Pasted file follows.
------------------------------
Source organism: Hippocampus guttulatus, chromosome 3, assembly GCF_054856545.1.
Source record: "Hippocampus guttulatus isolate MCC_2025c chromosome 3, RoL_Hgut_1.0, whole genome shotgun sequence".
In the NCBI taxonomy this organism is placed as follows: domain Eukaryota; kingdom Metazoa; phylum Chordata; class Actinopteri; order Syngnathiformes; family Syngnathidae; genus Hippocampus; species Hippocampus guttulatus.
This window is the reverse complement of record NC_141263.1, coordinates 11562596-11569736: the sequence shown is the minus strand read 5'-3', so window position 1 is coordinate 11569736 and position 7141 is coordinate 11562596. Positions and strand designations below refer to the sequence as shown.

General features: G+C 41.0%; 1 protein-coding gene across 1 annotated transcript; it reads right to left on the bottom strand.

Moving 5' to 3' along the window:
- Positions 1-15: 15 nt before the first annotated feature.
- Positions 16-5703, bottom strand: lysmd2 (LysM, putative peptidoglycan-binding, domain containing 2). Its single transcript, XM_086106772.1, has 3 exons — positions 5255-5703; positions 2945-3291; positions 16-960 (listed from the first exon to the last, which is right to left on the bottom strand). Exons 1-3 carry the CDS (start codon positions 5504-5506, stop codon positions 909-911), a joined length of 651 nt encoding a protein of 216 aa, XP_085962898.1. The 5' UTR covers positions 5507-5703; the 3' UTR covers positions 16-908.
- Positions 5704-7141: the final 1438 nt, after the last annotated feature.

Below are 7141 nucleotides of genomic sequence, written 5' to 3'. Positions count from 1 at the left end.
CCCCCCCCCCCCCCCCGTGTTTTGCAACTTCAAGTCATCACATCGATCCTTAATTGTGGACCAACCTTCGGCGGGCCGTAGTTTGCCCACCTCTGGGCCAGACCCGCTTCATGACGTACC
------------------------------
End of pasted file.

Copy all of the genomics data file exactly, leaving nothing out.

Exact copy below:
Source organism: Hippocampus guttulatus, chromosome 3, assembly GCF_054856545.1.
Source record: "Hippocampus guttulatus isolate MCC_2025c chromosome 3, RoL_Hgut_1.0, whole genome shotgun sequence".
In the NCBI taxonomy this organism is placed as follows: domain Eukaryota; kingdom Metazoa; phylum Chordata; class Actinopteri; order Syngnathiformes; family Syngnathidae; genus Hippocampus; species Hippocampus guttulatus.
This window is the reverse complement of record NC_141263.1, coordinates 11562596-11569736: the sequence shown is the minus strand read 5'-3', so window position 1 is coordinate 11569736 and position 7141 is coordinate 11562596. Positions and strand designations below refer to the sequence as shown.

General features: G+C 41.0%; 1 protein-coding gene across 1 annotated transcript; it reads right to left on the bottom strand.

Moving 5' to 3' along the window:
- Positions 1-15: 15 nt before the first annotated feature.
- Positions 16-5703, bottom strand: lysmd2 (LysM, putative peptidoglycan-binding, domain containing 2). Its single transcript, XM_086106772.1, has 3 exons — positions 5255-5703; positions 2945-3291; positions 16-960 (listed from the first exon to the last, which is right to left on the bottom strand). Exons 1-3 carry the CDS (start codon positions 5504-5506, stop codon positions 909-911), a joined length of 651 nt encoding a protein of 216 aa, XP_085962898.1. The 5' UTR covers positions 5507-5703; the 3' UTR covers positions 16-908.
- Positions 5704-7141: the final 1438 nt, after the last annotated feature.

Below are 7141 nucleotides of genomic sequence, written 5' to 3'. Positions count from 1 at the left end.
CCCCCCCCCCCCCCCCGTGTTTTGCAACTTCAAGTCATCACATCGATCCTTAATTGTGGACCAACCTTCGGCGGGCCGTAGTTTGCCCACCTCTGGGCCAGACCCGCTTCATGACGTACC